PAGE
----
Covid-19: Who would test the vaccine first?

By tataafo.com

On Saturday, the Kenyan politician, who is a former member of parliament for the Gichugu Constituency and an advocate of the high court of Kenya, said if the Ministry of Health says Kenya was ready for the testing process, then the top government officials should be first in line.

Social justice advocate, Martha Wangari Karua, has come out to strongly oppose the testing of the Coronavirus vaccines on Kenyans.

On Saturday, the Kenyan politician, who is a former member of parliament for the Gichugu Constituency and an advocate of the high court of Kenya, said if the Ministry of Health says Kenya was ready for the testing process, then the top government officials should be first in line.

“Now that @MOH_Kenya says Kenya is open to the testing of British vaccines in Kenya, let them be tested on members of the cabinet and their families and thereafter all elected representatives and senior government officials,” read a tweet from the former Minister of Justice who resigned in April 2009.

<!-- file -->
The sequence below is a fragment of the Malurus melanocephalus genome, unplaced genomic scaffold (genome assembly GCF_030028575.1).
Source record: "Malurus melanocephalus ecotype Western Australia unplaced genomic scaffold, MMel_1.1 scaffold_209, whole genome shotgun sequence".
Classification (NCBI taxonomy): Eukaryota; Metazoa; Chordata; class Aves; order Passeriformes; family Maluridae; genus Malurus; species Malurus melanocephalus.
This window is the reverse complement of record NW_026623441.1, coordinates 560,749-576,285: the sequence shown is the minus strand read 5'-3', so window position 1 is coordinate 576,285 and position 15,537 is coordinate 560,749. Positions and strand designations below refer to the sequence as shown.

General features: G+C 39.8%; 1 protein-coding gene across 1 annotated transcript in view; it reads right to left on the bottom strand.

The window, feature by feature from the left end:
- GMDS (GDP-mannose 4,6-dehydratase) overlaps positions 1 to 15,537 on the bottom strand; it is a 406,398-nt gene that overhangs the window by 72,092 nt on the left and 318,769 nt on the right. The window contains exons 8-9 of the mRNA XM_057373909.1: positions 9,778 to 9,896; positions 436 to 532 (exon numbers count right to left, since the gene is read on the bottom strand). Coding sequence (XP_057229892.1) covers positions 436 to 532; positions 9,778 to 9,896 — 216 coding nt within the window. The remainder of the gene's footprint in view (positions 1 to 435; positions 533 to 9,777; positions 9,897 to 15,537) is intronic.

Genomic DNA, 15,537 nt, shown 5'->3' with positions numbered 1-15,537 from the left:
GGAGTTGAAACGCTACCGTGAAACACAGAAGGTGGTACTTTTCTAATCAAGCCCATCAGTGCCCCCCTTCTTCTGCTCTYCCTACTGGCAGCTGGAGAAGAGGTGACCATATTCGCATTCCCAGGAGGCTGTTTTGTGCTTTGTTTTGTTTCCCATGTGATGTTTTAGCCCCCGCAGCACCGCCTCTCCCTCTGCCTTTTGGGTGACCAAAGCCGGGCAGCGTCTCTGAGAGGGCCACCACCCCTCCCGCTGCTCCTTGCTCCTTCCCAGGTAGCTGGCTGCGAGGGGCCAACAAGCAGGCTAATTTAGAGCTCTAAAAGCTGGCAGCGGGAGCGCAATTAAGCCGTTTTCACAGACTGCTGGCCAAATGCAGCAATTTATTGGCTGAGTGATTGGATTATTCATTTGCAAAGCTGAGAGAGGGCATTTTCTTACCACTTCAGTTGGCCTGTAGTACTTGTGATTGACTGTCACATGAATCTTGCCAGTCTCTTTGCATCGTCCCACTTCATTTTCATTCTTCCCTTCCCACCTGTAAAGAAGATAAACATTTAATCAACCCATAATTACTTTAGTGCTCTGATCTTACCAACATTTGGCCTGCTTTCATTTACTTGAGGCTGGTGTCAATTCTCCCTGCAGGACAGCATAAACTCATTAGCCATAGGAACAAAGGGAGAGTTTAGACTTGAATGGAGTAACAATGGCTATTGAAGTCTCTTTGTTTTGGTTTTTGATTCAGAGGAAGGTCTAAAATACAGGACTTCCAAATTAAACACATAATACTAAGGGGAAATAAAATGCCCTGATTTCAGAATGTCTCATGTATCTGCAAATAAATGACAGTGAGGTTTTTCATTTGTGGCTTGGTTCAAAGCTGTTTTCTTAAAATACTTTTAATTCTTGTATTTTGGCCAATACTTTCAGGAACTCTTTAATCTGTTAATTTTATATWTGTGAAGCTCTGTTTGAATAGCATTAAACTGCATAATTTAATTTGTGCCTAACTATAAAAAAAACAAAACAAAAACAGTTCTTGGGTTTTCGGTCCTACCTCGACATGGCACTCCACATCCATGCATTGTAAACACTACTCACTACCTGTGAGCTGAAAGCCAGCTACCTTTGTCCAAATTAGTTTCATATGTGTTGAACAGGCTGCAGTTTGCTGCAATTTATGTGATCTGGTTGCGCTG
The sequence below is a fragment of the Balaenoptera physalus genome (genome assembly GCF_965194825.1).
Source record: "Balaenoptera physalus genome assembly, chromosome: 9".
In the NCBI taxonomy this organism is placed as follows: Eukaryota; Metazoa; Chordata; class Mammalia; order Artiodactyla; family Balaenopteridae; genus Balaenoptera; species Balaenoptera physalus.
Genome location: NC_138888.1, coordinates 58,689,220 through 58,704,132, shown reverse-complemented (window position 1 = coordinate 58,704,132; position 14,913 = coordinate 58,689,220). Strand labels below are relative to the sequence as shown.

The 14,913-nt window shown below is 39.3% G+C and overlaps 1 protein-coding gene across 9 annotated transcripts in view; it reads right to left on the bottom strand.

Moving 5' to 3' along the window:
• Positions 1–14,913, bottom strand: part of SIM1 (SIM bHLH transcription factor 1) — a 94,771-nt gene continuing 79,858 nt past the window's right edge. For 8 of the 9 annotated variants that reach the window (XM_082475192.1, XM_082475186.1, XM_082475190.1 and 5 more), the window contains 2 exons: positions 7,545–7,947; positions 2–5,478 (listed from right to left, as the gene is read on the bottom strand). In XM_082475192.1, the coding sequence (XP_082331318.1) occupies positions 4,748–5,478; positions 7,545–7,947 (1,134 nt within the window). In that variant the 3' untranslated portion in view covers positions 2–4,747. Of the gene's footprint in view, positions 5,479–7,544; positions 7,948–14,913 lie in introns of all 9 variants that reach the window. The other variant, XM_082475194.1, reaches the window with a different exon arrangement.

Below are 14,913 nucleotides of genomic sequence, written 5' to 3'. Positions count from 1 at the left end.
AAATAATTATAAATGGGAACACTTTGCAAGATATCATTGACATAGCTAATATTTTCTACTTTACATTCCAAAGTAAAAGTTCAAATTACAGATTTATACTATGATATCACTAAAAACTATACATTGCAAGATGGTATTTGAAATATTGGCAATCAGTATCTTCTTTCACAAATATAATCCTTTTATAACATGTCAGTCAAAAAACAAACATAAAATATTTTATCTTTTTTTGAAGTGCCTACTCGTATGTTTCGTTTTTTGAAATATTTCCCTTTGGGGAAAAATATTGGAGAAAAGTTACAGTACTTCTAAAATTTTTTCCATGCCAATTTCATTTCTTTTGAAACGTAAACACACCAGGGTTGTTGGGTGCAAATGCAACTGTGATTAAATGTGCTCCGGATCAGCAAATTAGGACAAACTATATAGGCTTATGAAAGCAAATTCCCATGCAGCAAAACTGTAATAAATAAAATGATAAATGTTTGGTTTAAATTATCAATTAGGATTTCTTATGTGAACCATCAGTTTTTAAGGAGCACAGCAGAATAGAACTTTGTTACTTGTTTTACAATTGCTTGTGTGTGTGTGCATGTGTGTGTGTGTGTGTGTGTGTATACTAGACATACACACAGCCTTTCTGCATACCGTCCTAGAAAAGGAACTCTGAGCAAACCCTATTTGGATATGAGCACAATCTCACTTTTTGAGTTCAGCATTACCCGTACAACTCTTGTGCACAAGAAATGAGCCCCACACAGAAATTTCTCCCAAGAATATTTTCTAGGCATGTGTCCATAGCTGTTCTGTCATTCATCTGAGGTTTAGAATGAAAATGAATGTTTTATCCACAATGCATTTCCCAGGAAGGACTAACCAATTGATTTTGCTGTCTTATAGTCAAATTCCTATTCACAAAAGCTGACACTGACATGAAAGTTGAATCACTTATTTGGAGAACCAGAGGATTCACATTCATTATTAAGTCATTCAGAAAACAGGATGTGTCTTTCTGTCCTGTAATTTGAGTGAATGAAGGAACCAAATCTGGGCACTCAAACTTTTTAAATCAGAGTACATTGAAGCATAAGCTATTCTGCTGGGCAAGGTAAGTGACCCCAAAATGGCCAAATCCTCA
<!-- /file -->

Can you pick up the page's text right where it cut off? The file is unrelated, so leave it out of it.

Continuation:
On Friday, reports emerged that scientists from Oxford University in the UK were planning to test their vaccines in Kenya.

According to a report by the BBC, the scientists are considering trialling the vaccines in Kenya if at all they do not get the expected results in the United Kingdom.

Kenyans have since been questioning the decision to test the vaccines in their country seeing that the COVID-19 cases are still low as compared to other countries.

However, the Ministry of Health refuted claims that they had welcomed the testing on Kenyans, saying they are not aware of any trials.

Speaking during the daily COVID-19 briefing, Health CAS, Rashid Aman, noted that there are ethical procedures that must be followed before approving clinical trials on Kenyans.

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